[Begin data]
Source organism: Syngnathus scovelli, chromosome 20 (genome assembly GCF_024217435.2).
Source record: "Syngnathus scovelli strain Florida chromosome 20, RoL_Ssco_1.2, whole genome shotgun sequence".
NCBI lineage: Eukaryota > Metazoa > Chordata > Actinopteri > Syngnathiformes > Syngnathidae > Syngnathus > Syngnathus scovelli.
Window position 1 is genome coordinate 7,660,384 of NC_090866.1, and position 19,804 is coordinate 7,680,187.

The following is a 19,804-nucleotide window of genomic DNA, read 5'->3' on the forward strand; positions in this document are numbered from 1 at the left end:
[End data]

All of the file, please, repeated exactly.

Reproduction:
Source organism: Syngnathus scovelli, chromosome 20 (genome assembly GCF_024217435.2).
Source record: "Syngnathus scovelli strain Florida chromosome 20, RoL_Ssco_1.2, whole genome shotgun sequence".
NCBI lineage: Eukaryota > Metazoa > Chordata > Actinopteri > Syngnathiformes > Syngnathidae > Syngnathus > Syngnathus scovelli.
Window position 1 is genome coordinate 7,660,384 of NC_090866.1, and position 19,804 is coordinate 7,680,187.

The following is a 19,804-nucleotide window of genomic DNA, read 5'->3' on the forward strand; positions in this document are numbered from 1 at the left end: